In Pune, spitting on roads may cost you Rs 150; offenders to mop stains

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November 25, 2018 12:33 PM

Now, spitting on Pune Roads can cost your upto Rs 150, and throwing garbage Rs 180 - and not just that you might as well have to clean it up!

Shivaji Gaikwad (centre) getting an offender to clean up. (Express Photo by Ashish Kale)

Now, spitting on Pune Roads can cost your upto Rs 150, and throwing garbage Rs 180 – and not just that you might as well have to clean it up!

Sanitary inspector Shivaji Gaikwad told Indian Express, “One will have to dish out Rs 150, if he spits on that road, and it is not negotiable.” Challans are also being handed out for that. A college student, who was caught spitting on the road on Saturday by the anti-spitting squad had to mope the stains left by him on the roadside and tried looking away, while Gaikwad took his photo.

Zubair Patel, the student requested the anti-spitting squad to take Rs 100 fine from him as he was not aware of the rule. But the sanitary inspector was unforgiving. “Do you spit anywhere in your home? then how can you do it anywhere on road? Since you have made the mess, you have to clean it,” says Gaikwad.

The anti-spitting squad – Gaikwad and his colleagues work with the Pune Municipal Corporation and the Solid Waste Management department, who have been trying to check the habit of spitting in public spaces. The squad under leadership of divisional sanitary inspector Sunil Kamble is armed with buckets and mops and can be seen in bus stops and traffic signals hawking for those who spit on road.

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Last month, the Maharashtra government had allowed local municipalities and corporations to fine people creating such nuisances. This drive was launched during Diwali as a pilot project, and most people have welcomed it and wants it to continue for long.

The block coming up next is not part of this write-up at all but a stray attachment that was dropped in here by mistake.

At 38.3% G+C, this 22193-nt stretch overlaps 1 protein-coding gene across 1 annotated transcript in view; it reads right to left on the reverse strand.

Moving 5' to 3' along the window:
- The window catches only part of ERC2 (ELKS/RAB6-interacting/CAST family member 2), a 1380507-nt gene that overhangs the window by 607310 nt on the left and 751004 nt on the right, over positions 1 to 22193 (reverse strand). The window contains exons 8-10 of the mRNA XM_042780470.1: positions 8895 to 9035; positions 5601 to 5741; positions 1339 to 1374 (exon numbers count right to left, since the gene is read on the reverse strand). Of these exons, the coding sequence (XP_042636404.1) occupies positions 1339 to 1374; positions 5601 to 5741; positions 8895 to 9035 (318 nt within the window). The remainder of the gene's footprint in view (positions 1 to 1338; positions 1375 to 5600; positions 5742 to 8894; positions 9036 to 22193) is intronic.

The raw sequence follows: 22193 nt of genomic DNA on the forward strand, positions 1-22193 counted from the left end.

“Many people are appreciating our work, some even comes and shakes hand with us for the work we do,” Gaikwad said Indian Express. People are slowly getting aware of the campaign through the widely spread images and videos in the social media platforms. “So they are now thinking twice before spitting,” he said.

The goal is to maintain the ‘clean’ image of the city for next year’s Swachh Survekshan campaign. The squad is not just looking out for public offenders, but they also track the operations of the ‘ghanta gaadis’ that collect waste and sanitary workers who sweep the roads to ensure smooth functioning in the morning. And, then they set out for their anti-spitting mission.

However, not every offender is like Patel, who would actually clean up his mess. Many of them do get defensive or into argument with the officers.

“For some people, it is unbelievable to pay fine for spitting on the road or to clean it up,” said Gaikwad. The team wraps up their drive around afternoon and assemble under the flyover near Pune University circle, to submit the fines collected along with the list of offenders.

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